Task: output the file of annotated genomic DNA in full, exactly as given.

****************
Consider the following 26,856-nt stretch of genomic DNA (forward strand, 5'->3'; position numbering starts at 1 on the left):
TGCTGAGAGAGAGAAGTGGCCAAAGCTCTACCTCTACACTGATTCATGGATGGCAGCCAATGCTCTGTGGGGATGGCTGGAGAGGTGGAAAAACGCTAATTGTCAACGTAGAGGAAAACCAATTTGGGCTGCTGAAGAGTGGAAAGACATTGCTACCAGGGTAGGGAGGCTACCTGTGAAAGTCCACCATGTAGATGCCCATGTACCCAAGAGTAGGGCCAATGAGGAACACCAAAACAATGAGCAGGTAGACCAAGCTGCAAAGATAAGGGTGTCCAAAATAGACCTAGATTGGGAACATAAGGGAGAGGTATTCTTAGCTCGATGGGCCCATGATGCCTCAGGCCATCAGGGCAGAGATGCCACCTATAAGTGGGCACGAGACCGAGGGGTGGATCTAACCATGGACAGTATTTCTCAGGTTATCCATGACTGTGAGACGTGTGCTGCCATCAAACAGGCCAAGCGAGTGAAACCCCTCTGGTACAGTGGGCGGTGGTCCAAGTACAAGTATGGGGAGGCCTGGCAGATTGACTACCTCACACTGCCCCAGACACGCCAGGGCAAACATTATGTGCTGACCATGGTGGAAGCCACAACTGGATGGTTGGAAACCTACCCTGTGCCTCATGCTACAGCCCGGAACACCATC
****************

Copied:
Consider the following 26,856-nt stretch of genomic DNA (forward strand, 5'->3'; position numbering starts at 1 on the left):
TGCTGAGAGAGAGAAGTGGCCAAAGCTCTACCTCTACACTGATTCATGGATGGCAGCCAATGCTCTGTGGGGATGGCTGGAGAGGTGGAAAAACGCTAATTGTCAACGTAGAGGAAAACCAATTTGGGCTGCTGAAGAGTGGAAAGACATTGCTACCAGGGTAGGGAGGCTACCTGTGAAAGTCCACCATGTAGATGCCCATGTACCCAAGAGTAGGGCCAATGAGGAACACCAAAACAATGAGCAGGTAGACCAAGCTGCAAAGATAAGGGTGTCCAAAATAGACCTAGATTGGGAACATAAGGGAGAGGTATTCTTAGCTCGATGGGCCCATGATGCCTCAGGCCATCAGGGCAGAGATGCCACCTATAAGTGGGCACGAGACCGAGGGGTGGATCTAACCATGGACAGTATTTCTCAGGTTATCCATGACTGTGAGACGTGTGCTGCCATCAAACAGGCCAAGCGAGTGAAACCCCTCTGGTACAGTGGGCGGTGGTCCAAGTACAAGTATGGGGAGGCCTGGCAGATTGACTACCTCACACTGCCCCAGACACGCCAGGGCAAACATTATGTGCTGACCATGGTGGAAGCCACAACTGGATGGTTGGAAACCTACCCTGTGCCTCATGCTACAGCCCGGAACACCATC